In addition to the constant increase, cats and other pets such as dogs are often abandoned. This is not always entirely voluntary. Financial problems are often the reason. Many veterinary practices insist on immediate payment, but there are always exceptions. If keeping your own animals is becoming more and more expensive, installment payments for veterinary care in certain veterinary practices are often possible by arrangement. You should compare the prices of different veterinarians. So that nobody feels compelled to have to put their beloved animal on the street, there is the possibility to visit animal boards. A list of German animal boards are available here.

Food banks and animal shelters as well as animal welfare associations in the region offer programmes, where they take care of animal health, if the animals have chronic diseases. Financial support is not always possible, but valuable tips and recommendations can be helpful to avoid giving the animals directly to already crowded animal shelters or leaving them with no food or any protection on the street.

Voluntary veterinarians often offer their help up to twice a year in newspaper advertisements. Neccessary castration or medication for financially weak pet owners can be carried out free of charge, financed by donations. Find out what kind of possiblities are available in your town, district, local authority or city because I am pretty sure that this differs significantly within our countries.

How can we help?

We can support animals in need with donations of any kind such as food supply, equipment such as cat litters, food bowls, leashes, toys and blankets and also with some pocket money we might have left after running our own groceries. Some supermarkets and stores offer food boxes where we can donate just bought goods for animals. We can also help and support nearby animal shelters, sanctuaries and associations with memberships, sponsorships and volunteering. We can also get active by helping out with collecting donations, distributing flyers and doing some advertisements for local animal institutions.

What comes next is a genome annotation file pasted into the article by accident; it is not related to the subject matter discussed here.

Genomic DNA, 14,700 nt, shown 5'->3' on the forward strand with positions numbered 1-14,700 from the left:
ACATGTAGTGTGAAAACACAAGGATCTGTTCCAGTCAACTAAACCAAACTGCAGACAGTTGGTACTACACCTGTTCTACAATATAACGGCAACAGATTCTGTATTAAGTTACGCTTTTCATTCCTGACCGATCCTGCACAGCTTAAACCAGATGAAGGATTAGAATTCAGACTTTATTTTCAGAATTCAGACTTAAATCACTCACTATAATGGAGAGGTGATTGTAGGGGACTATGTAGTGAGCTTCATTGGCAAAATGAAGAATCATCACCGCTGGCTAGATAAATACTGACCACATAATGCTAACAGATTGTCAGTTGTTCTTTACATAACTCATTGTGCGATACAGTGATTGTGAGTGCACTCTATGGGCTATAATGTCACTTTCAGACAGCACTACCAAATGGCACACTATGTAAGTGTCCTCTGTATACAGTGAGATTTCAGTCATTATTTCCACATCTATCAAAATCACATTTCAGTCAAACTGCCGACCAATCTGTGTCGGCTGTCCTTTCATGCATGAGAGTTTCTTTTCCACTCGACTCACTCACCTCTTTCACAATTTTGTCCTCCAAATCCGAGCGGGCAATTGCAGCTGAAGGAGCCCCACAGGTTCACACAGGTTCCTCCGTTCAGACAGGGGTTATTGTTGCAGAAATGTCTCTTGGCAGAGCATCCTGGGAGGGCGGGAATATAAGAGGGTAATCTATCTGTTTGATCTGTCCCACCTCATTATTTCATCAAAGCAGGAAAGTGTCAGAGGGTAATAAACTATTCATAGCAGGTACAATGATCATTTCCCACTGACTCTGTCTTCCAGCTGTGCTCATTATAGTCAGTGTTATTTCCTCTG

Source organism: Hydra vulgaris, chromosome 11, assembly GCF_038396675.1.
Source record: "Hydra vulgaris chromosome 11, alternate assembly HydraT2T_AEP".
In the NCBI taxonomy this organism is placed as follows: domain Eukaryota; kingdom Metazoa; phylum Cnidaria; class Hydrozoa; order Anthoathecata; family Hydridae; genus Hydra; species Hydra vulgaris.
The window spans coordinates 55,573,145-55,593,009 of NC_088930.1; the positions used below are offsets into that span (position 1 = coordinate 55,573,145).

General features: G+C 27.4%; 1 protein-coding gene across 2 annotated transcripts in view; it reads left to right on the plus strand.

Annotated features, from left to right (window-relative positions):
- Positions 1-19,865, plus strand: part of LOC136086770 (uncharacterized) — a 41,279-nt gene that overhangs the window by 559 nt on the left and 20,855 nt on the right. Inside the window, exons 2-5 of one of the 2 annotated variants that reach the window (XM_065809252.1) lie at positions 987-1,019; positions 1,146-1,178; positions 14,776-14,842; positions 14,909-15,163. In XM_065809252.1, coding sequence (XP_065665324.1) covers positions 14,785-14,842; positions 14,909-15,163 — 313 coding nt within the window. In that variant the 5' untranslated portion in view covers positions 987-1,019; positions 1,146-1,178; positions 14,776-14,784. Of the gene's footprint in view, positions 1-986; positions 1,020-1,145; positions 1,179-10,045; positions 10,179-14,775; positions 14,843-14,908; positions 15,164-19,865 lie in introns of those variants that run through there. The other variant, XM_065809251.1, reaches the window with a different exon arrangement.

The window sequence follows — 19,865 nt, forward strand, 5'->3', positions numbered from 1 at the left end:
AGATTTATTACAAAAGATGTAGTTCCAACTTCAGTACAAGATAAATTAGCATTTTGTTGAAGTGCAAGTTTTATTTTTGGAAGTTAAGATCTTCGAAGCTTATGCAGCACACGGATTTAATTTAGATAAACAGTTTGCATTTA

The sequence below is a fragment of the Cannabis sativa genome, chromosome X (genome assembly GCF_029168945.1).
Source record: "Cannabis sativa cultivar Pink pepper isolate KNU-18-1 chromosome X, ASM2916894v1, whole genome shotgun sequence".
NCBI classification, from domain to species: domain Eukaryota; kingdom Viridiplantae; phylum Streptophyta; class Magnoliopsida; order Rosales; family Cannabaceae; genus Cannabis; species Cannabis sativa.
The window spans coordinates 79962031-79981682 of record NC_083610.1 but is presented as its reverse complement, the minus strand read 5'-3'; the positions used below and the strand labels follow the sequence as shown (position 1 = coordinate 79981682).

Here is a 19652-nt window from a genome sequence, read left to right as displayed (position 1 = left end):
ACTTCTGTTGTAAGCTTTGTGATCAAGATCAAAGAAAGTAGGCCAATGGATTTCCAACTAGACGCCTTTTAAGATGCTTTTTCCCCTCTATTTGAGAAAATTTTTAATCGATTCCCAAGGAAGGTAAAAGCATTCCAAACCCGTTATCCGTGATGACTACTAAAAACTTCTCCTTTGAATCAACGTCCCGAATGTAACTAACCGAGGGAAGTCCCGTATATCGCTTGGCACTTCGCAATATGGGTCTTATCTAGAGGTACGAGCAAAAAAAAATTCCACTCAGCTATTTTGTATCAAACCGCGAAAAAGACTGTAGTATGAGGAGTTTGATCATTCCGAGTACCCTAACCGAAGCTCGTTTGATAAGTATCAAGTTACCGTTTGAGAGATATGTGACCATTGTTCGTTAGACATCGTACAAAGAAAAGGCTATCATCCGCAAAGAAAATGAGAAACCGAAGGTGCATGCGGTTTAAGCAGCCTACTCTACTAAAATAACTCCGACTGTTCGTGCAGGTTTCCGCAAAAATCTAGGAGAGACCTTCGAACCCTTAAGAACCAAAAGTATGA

A little reminder in case you still have any doubts: Donations are tax-deductible!

What is even more important!

Be aware which long-term commitments you need to take when you want to care for an animal. Either cat or dog, the costs of food, medical care and routine tests and vaccinations are expensive when comparing it to the age your future pet can reach. Also get enough information about the animal breed you are responsible for. There are animal breeds that become more quickly susceptible to hereditary diseases than others. Are they physically restricted? How much time, space and education do you need to invest to ensure animal welfare?! Your pet will be a part of your family. Make sure he lacks nothing.

Our four-legged friends urgently need help!

Have you ever thought of an adoption or sponsorship? Have you ever been to a local animal shelter? Without addressing the question of whether one has the right to incapacitate a living being, do you believe that we can successfully reduce the number of street cats (and dogs) through neutering? Do you have pets yourself? How do you feel about voluntary helpers of worldwide cat stations in general? Would you like to help or already did?

Share your thoughts and experiences from your daily life with your pets or from the important work of voluntary helpers in animal shelters and sanctuaries. Leave a comment below or write me an Email to or use the Contact Form.

Have fun and take care, Animal Lovers!